Global economy still slowing
IMF global economic outlook largely unchanged
By Rob Roach, ATB Economics 11 October 2023 1 min read
The International Monetary Fund (IMF) has updated its global economic forecast.
The latest outlook is for global economic growth to slow from 3.5% last year to 3.0% in 2023 and 2.9% next year, as higher interest rates weigh on advanced economies.
The projections remain below the historical (2000–2019) average of 3.8%.
Not much has changed with regard to the forecast since the previous update, but the forecast for global growth in 2024 is down slightly by 0.1 percentage points from the July 2023 estimate.*
The IMF’s projections are consistent with a soft landing scenario, where inflation declines without a major downturn—particularly in the United States.
Canadian GDP growth is expected to ease to 1.3% this year and 1.6% in 2024, while U.S. growth is pegged at 2.1% and 1.5%, respectively.
Global inflation is forecast to fall from 8.7% last year to 5.8% next year as higher interest rates work their way through the economy. The inflation forecast assumes international commodity prices stay relatively low.
Despite the decline in headline price growth, “core inflation is generally projected to decline more gradually, and inflation is not expected to return to target until 2025 in most cases.”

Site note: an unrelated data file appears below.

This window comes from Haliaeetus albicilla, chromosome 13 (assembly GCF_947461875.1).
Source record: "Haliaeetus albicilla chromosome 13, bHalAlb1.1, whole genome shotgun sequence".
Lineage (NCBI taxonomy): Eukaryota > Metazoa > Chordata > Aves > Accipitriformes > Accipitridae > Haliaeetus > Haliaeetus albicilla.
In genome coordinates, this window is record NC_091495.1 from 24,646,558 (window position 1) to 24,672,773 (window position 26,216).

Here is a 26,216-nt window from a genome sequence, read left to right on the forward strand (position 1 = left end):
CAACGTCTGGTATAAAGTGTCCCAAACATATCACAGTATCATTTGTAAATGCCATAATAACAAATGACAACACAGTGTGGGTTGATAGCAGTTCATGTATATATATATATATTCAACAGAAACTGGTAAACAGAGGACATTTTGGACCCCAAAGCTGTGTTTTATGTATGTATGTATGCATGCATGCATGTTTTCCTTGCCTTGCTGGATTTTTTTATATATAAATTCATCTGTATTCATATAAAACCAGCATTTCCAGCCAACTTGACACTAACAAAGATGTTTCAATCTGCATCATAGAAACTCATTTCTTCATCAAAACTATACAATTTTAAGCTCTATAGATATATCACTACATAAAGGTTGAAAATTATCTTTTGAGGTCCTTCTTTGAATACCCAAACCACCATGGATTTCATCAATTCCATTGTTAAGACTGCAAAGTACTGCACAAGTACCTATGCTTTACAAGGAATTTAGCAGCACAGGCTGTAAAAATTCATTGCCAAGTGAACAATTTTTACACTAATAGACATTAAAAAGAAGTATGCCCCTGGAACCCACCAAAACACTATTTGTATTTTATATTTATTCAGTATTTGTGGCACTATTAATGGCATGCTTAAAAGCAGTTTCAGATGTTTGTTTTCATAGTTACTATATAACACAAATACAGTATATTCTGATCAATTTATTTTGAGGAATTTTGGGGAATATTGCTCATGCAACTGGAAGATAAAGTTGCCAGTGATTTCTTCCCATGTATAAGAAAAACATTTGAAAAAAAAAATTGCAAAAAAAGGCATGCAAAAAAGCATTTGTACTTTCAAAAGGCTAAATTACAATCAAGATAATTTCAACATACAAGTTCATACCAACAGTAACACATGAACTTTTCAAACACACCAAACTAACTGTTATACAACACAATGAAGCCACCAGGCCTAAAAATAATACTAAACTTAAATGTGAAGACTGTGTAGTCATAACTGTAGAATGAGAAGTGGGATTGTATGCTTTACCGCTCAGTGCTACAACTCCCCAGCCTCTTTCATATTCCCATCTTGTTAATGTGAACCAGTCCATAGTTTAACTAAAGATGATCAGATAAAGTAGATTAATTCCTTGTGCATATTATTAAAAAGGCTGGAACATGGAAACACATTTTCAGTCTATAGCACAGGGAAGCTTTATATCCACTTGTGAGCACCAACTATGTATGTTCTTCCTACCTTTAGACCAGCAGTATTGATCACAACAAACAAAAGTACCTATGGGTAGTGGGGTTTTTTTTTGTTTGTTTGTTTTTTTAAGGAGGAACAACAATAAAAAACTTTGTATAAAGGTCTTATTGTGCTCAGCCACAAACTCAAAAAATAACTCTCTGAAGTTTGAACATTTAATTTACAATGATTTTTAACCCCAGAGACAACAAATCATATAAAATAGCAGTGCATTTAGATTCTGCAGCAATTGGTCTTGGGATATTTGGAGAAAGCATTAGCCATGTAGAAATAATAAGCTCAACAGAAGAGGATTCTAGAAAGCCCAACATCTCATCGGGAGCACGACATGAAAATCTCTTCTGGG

Overall, “the global economy continues to recover slowly from the blows of the pandemic, Russia’s invasion of Ukraine, and the cost-of-living crisis. In retrospect, the resilience has been remarkable.” With that said, “growth remains slow and uneven.”
*The IMF outlook was prepared before the outbreak of the Israel-Hamas war and IMF Chief Economist Pierre-Olivier Gourinchas was quoted as saying that it is "too early" to assess its impact in global economic growth.
Answer to the previous trivia question: Claudia Goldin has been awarded the 2023 Nobel Prize in Economics for her research advancing our understanding of women's work force participation.
Today’s trivia question: How many countries belong to the International Monetary Fund?